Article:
that of the highest about twelve feet.
I was informed by Mr. W. G. McAlpin, who is now eighty-four
years of age, and has resided in the neighbourhood for the lasti
fifty years, that the ligures in this cave were there when he first
came to the district; and even at that time the drawings were
beyond the knowledge of the local blacks. Mr. McAlpin further
states that the figures on the rock are now in about the same
state of preservation as when he first saw them upwardS of fifty
years ago, having suffered very little in that time. It may bementioned that the Hawkesbury Sandstone is not very durable,
even under the most favourable circumstances, and when located
in damp situations, and subjected to much moisture, it crumblesaway rapidly. It is owing to the very favourable situation of thiscave, pointed out in the early part of this paper, that its walls
are now apparently in very nearly the same state as when the
drawings were made upon them.
Going on now to describe the drawings shown on Plate 20,which is drawn to the same scale as Plate 19, it will be observed
that they are not so interesting as those we have first noticed;the cave is not so large, and the drawings are confined to impress-ions of the hand. This cave is situated on Crown land, in theParish of Whybrow, County of Hunter, on the south side ofBulgar Inlet, a tributary of the W ollombi Brook, about a mile
south-westerly from Thomas Hayes' forty acres, being Portion 34in the Parish just named. The cave is on the side of a hill facingthe north-east, about one hundred and fifty feet above the level
of the creek, and about one hundred yards back from it. It is inone of a number of large rocks a little way above the sandstone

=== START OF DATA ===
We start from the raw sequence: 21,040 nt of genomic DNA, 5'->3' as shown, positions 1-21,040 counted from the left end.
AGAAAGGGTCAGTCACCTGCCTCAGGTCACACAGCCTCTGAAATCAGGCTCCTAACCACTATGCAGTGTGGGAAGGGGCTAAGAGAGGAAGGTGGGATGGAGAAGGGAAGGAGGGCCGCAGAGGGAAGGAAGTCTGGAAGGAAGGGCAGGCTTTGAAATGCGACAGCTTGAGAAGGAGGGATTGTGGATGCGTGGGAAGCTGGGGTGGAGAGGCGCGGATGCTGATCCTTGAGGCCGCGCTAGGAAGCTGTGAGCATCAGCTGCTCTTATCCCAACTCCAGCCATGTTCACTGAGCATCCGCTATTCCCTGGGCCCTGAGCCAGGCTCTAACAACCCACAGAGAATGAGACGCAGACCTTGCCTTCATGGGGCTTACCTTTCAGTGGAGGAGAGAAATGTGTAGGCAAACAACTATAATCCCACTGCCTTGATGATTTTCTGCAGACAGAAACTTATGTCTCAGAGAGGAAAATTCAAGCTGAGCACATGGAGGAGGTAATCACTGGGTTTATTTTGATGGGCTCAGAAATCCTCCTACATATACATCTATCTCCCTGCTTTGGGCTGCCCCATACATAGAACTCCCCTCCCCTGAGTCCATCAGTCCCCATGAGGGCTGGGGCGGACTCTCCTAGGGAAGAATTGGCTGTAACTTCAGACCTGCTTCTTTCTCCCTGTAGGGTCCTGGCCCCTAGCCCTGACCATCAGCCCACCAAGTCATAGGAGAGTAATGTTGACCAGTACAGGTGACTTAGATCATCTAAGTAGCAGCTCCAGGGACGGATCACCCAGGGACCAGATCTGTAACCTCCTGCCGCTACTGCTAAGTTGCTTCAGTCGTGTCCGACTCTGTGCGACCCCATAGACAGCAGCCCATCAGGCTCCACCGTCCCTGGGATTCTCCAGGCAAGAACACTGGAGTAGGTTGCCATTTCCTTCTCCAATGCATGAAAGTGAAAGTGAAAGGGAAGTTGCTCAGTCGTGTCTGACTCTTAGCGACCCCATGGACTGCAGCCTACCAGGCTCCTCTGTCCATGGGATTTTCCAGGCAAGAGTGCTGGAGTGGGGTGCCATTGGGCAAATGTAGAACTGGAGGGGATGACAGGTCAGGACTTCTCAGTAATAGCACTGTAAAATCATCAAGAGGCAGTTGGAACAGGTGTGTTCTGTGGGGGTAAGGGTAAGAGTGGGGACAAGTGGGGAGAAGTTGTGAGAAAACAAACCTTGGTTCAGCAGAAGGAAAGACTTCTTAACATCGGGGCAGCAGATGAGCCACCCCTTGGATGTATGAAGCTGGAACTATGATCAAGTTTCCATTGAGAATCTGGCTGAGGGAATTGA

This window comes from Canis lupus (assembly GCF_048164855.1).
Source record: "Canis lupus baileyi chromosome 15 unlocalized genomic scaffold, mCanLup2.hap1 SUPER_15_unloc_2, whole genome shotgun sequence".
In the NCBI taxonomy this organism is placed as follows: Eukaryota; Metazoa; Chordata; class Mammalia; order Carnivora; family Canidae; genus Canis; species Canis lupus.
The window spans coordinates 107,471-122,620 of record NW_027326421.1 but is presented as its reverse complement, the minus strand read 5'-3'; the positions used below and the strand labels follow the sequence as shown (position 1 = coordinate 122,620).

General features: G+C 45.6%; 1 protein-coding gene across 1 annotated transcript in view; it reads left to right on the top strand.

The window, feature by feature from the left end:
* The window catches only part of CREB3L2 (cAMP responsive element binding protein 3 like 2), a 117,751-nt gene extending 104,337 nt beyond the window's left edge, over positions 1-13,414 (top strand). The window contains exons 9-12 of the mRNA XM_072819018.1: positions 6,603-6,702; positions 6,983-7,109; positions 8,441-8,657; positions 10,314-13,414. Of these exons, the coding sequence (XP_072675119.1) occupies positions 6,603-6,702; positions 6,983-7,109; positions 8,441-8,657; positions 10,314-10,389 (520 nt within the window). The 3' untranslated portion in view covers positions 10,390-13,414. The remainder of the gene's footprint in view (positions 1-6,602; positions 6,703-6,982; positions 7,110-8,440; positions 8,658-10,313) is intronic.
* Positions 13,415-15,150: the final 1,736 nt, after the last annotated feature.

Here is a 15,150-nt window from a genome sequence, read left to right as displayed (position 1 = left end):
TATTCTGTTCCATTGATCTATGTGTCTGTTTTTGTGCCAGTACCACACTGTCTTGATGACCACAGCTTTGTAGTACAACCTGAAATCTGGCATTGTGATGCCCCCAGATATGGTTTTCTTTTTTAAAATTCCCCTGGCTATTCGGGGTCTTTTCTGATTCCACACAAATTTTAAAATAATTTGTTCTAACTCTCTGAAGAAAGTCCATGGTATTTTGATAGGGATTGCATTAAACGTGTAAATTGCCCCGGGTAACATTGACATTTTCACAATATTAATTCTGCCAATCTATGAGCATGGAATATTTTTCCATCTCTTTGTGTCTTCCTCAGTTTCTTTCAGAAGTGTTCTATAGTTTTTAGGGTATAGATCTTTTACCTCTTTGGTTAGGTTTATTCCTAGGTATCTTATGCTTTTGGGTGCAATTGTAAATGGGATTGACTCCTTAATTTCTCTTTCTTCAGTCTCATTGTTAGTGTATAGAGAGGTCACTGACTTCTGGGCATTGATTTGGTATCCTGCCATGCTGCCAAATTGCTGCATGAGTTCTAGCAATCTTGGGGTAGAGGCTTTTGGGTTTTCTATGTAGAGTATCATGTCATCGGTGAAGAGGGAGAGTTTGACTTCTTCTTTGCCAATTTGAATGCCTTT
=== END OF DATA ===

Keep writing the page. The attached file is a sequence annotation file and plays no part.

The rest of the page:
escarpment 'which bounds the creek, ~hich bears at this placenearly east and west. There is good natural drainage, and the
sun shines into the cave from sunrise till past mid-day, thus keep-ing it very dry. The cave is about sixteen feet long, and e"xtendsback into the rock about nine feet; it is about five feet high
inside, but on account of its dome shaped interior, is only about
four feet at the entrance. The formation of the rock containing
the cave is sandstone conglomerate. The figures are drawn on the
back wall of the cave, near the roof, and are in an excellent state
of preservation. There are ten hands altogether, all being left
hands, with, the exception 'of one. Each hand is of the dirty
yellowish-brow.n colour of the surrounding sandstone, but thesurface of the rock, outside the margin of the figures, is smeared
with a whitish or ash-coloured substance after the manner of
"splash-work," which causes the figures to stand out in relief.